Hair or manhood—choose one?

In ancient Greece, Hippocrates and Aristotle observed that eunuchs did not go bald. Jumping ahead to the early 1940s, American anatomist James B. Hamilton reviewed histories of men with testosterone deficiency and found a pattern: the earlier the age of hormone deficiency, the less balding occurred.

Meta-analysis launders safety data from old pharma trials; blames patients for drug harms

Despite serious methodological shortcomings—including the preposterous use of on-drug safety data as a proxy for a post-drug condition—the authors nevertheless blame the post-drug syndrome on patient shortcomings. Zhang et al. have yoked bad logic to biased data in order to deflect attention away from drug harms.

How was finasteride invented?

Although finasteride came on the market in the 1990s, the underlying research began two decades earlier. The rationale for the drug emerged from a study of a unique group of people in a remote village in the Dominican Republic called Las Salinas. Locals there have long known about children who follow an unusual developmental path: … Read more

Merck’s Propecia business

HIGHLIGHTS Merck received FDA approval for Propecia (finasteride 1 mg/day) in December 1997. Sales in the first year of marketing were reported to be $76 million. The peak years were 2010–2011, when Merck reported $447 million in Propecia sales in each year. In total, Merck booked an estimated $5.2 billion in sales of Propecia. We … Read more

Since 1994, Merck has been aware of unresolved sexual dysfunction in men who stopped taking finasteride

Six months after discontinuing a Phase 3 finasteride trial, a man’s sexual adverse experience was unresolved. There were also 16 men whose drug-related sexual adverse experiences were unresolved at the conclusion of the trial.

The Merck files, part 2: Merck responds to regulatory concerns about persistent adverse effects of Propecia

These documents from 2006–2009 concern Merck’s response to postmarketing reports of persistent erectile dysfunction, male infertility and depressive disorders, among other adverse events, associated with use of finasteride. In 2006, the Swedish Medical Products Agency asked Merck for an analysis of all adverse events affecting the male reproductive system which persisted after stopping Propecia. In … Read more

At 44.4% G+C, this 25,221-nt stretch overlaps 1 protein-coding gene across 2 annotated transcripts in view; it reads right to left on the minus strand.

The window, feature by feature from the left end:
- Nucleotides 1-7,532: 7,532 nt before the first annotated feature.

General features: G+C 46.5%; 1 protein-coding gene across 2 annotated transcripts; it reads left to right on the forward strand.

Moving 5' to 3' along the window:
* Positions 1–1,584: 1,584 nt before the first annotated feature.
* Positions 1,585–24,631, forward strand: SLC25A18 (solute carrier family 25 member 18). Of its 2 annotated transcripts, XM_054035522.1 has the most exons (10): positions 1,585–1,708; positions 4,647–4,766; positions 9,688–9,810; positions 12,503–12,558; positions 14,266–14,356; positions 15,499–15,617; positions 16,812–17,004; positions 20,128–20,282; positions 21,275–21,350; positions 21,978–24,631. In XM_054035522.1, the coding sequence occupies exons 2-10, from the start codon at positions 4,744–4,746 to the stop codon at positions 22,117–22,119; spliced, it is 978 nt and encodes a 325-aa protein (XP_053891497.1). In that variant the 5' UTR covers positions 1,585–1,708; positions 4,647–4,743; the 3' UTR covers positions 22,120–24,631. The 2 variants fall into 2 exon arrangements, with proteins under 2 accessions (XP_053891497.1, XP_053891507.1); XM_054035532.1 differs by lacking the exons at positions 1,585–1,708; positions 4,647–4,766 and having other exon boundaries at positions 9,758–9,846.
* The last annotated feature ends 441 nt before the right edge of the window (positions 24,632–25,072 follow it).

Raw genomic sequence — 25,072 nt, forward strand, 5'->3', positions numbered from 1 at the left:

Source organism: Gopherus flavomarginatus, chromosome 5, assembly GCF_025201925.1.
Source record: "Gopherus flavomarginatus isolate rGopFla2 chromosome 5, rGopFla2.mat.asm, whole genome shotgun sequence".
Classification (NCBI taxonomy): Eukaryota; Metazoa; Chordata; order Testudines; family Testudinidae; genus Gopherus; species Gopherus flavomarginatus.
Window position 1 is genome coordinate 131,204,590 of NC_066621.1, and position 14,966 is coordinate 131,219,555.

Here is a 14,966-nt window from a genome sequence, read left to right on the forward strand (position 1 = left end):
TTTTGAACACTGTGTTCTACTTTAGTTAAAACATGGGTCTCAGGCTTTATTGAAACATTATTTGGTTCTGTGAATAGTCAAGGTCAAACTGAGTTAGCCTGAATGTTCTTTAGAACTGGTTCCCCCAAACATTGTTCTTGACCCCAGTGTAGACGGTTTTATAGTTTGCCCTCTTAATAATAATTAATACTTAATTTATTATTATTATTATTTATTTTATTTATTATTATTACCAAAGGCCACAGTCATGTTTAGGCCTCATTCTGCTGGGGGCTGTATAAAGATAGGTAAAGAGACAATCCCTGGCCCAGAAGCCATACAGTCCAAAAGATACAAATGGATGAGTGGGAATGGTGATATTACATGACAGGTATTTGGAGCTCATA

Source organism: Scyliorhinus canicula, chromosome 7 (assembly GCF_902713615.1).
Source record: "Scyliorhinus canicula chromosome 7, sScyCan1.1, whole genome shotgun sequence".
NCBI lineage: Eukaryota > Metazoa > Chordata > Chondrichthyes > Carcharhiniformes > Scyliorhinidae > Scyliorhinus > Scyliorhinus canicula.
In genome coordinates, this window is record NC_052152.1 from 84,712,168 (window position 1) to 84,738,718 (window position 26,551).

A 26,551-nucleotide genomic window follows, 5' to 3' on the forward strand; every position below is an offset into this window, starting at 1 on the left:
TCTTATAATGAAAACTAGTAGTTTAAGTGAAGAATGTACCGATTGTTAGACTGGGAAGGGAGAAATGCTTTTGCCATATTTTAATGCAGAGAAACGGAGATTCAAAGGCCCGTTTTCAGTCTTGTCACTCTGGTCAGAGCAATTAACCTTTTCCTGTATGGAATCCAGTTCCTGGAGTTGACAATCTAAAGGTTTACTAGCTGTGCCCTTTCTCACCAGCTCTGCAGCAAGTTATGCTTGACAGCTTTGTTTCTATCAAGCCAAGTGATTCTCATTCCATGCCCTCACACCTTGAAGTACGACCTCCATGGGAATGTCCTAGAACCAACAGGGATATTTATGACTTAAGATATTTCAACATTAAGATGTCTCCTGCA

The Merck files, part 1: An inside look at the development of Propecia

Merck first developed finasteride for benign prostatic hyperplasia, a condition typically found in men aged 55 and older. After receiving approval for the application in 1992 and bringing the drug to market as Proscar, Merck decided to seek approval of finasteride for male pattern hair loss—to be branded as Propecia. In a 1994 memo below, … Read more

The Merck files: a series

Selected documents from Propecia litigation were released by court order in 2021. This series walks through these documents, revealing Merck’s strategy for discounting safety concerns arising from clinical trials and adverse event reports. The collection is divided into three parts: 1. An inside look at the development of Propecia (1994–2001) 2. Merck responds to regulatory … Read more

Merck communications regarding reports of persistent erectile dysfunction and depression associated with finasteride

See also: The Merck files: a series In regulatory, internal and media communications in the 2000s, Merck responded to concerns about reports of adverse events associated with Propecia, including persistent erectile dysfunction and depression. These documents seek to discount the validity of these reports by way of the following points: “insufficient” information including lack of … Read more